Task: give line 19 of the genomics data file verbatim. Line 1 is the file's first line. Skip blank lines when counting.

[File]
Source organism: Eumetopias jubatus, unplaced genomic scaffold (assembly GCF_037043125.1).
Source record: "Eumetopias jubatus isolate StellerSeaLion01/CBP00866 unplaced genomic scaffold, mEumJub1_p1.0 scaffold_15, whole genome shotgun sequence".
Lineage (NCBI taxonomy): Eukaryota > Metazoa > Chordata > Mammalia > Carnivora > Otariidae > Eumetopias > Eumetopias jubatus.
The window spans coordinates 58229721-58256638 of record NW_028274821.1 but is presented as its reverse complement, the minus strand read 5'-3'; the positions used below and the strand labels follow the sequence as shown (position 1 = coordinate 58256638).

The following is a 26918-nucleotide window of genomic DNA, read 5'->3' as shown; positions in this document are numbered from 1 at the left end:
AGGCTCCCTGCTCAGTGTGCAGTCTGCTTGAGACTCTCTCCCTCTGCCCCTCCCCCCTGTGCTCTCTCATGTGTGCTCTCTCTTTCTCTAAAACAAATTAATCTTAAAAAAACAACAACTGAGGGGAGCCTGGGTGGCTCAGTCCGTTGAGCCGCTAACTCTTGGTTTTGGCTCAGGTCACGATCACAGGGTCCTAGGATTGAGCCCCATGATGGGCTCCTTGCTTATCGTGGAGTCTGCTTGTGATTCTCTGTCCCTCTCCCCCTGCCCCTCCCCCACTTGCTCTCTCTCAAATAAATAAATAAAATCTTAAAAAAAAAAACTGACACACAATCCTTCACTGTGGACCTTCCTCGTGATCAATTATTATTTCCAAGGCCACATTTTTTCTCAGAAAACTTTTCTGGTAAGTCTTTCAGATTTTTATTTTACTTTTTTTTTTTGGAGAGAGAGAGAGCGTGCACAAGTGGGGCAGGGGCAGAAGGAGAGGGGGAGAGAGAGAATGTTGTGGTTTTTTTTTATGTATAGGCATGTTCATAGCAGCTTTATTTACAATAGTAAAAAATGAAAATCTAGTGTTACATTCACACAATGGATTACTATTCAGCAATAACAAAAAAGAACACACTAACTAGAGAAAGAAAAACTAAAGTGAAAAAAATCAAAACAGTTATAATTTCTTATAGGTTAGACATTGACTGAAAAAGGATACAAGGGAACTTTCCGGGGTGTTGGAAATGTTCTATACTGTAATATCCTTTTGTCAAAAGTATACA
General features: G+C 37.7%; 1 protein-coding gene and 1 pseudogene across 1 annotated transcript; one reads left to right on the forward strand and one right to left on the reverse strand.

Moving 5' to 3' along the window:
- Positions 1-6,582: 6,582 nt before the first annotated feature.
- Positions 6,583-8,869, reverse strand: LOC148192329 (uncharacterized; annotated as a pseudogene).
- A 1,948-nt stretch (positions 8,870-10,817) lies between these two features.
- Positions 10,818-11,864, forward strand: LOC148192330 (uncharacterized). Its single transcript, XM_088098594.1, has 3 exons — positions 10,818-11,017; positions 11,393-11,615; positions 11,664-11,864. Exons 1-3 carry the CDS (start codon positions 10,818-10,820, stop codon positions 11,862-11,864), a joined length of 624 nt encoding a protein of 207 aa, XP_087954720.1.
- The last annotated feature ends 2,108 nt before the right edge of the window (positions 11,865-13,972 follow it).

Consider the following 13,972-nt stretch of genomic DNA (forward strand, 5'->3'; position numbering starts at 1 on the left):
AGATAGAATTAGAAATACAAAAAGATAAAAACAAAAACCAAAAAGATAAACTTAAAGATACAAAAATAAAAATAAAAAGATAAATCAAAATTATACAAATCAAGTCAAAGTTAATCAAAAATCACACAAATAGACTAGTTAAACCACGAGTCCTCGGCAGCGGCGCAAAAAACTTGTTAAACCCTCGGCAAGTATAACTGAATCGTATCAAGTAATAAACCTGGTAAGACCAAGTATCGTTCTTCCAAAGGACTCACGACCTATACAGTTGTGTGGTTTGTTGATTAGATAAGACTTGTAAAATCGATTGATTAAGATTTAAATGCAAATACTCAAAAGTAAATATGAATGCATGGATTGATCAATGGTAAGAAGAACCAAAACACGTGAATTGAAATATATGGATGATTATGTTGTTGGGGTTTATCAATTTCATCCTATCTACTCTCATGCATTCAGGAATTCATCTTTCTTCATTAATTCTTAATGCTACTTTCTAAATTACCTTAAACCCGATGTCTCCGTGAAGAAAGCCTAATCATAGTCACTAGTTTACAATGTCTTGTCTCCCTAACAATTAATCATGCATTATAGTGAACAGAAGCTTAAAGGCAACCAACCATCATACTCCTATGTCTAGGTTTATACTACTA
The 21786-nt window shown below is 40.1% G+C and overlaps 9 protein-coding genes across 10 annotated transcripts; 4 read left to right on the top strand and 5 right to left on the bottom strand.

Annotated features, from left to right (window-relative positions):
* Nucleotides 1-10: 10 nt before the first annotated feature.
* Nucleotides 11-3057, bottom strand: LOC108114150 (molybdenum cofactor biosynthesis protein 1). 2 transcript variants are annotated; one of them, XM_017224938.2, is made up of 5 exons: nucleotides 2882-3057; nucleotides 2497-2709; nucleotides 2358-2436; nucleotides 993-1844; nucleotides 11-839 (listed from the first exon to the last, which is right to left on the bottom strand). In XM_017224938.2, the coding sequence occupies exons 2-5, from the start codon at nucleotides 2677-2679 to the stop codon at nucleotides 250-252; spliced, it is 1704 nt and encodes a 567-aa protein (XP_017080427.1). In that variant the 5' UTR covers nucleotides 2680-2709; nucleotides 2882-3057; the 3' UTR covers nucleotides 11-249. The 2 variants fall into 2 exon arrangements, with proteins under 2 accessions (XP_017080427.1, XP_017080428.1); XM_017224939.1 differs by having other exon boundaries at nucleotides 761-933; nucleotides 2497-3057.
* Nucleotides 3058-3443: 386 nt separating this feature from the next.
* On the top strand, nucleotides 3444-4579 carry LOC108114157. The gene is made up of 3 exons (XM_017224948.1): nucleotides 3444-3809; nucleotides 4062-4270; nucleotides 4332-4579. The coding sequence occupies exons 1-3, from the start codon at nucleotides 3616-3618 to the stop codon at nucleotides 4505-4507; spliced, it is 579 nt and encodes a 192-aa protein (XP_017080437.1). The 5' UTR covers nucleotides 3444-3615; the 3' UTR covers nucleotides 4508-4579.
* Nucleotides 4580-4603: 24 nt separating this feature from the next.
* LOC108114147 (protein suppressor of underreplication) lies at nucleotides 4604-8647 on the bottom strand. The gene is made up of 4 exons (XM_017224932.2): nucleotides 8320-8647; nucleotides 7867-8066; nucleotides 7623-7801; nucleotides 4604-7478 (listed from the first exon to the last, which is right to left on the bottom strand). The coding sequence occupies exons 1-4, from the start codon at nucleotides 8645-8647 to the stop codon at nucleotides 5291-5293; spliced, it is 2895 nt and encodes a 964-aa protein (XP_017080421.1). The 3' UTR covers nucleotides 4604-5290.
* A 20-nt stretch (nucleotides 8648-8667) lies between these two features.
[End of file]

* Nucleotides 11-3057, bottom strand: LOC108114150 (molybdenum cofactor biosynthesis protein 1). 2 transcript variants are annotated; one of them, XM_017224938.2, is made up of 5 exons: nucleotides 2882-3057; nucleotides 2497-2709; nucleotides 2358-2436; nucleotides 993-1844; nucleotides 11-839 (listed from the first exon to the last, which is right to left on the bottom strand). In XM_017224938.2, the coding sequence occupies exons 2-5, from the start codon at nucleotides 2677-2679 to the stop codon at nucleotides 250-252; spliced, it is 1704 nt and encodes a 567-aa protein (XP_017080427.1). In that variant the 5' UTR covers nucleotides 2680-2709; nucleotides 2882-3057; the 3' UTR covers nucleotides 11-249. The 2 variants fall into 2 exon arrangements, with proteins under 2 accessions (XP_017080427.1, XP_017080428.1); XM_017224939.1 differs by having other exon boundaries at nucleotides 761-933; nucleotides 2497-3057.